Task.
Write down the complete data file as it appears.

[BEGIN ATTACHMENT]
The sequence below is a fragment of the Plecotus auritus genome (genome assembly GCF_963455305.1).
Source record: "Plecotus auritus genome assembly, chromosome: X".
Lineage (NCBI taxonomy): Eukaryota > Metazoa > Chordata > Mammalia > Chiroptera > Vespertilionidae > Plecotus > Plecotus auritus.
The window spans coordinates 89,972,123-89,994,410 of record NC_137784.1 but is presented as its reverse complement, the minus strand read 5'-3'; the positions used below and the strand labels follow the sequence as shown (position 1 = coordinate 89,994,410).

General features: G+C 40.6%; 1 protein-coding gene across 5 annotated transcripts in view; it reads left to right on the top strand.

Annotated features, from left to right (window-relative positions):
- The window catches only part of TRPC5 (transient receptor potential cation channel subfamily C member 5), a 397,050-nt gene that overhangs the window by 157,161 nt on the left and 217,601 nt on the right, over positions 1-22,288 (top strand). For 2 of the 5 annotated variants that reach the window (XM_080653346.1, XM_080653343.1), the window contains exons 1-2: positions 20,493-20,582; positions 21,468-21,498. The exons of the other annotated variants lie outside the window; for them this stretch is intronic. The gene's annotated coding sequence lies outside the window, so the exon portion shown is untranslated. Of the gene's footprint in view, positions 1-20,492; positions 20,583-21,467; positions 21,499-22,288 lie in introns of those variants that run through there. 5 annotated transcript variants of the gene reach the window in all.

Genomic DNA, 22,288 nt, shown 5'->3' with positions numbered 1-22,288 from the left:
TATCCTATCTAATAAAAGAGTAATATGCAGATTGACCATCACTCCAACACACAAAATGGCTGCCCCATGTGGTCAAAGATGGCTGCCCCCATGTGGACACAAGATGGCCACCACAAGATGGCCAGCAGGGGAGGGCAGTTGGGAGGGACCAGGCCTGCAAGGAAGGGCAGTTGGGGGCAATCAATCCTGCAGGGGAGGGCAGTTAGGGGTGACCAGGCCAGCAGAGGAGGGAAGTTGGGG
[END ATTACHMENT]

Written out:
The sequence below is a fragment of the Plecotus auritus genome (genome assembly GCF_963455305.1).
Source record: "Plecotus auritus genome assembly, chromosome: X".
Lineage (NCBI taxonomy): Eukaryota > Metazoa > Chordata > Mammalia > Chiroptera > Vespertilionidae > Plecotus > Plecotus auritus.
The window spans coordinates 89,972,123-89,994,410 of record NC_137784.1 but is presented as its reverse complement, the minus strand read 5'-3'; the positions used below and the strand labels follow the sequence as shown (position 1 = coordinate 89,994,410).

General features: G+C 40.6%; 1 protein-coding gene across 5 annotated transcripts in view; it reads left to right on the top strand.

Annotated features, from left to right (window-relative positions):
- The window catches only part of TRPC5 (transient receptor potential cation channel subfamily C member 5), a 397,050-nt gene that overhangs the window by 157,161 nt on the left and 217,601 nt on the right, over positions 1-22,288 (top strand). For 2 of the 5 annotated variants that reach the window (XM_080653346.1, XM_080653343.1), the window contains exons 1-2: positions 20,493-20,582; positions 21,468-21,498. The exons of the other annotated variants lie outside the window; for them this stretch is intronic. The gene's annotated coding sequence lies outside the window, so the exon portion shown is untranslated. Of the gene's footprint in view, positions 1-20,492; positions 20,583-21,467; positions 21,499-22,288 lie in introns of those variants that run through there. 5 annotated transcript variants of the gene reach the window in all.

Genomic DNA, 22,288 nt, shown 5'->3' with positions numbered 1-22,288 from the left:
TATCCTATCTAATAAAAGAGTAATATGCAGATTGACCATCACTCCAACACACAAAATGGCTGCCCCATGTGGTCAAAGATGGCTGCCCCCATGTGGACACAAGATGGCCACCACAAGATGGCCAGCAGGGGAGGGCAGTTGGGAGGGACCAGGCCTGCAAGGAAGGGCAGTTGGGGGCAATCAATCCTGCAGGGGAGGGCAGTTAGGGGTGACCAGGCCAGCAGAGGAGGGAAGTTGGGG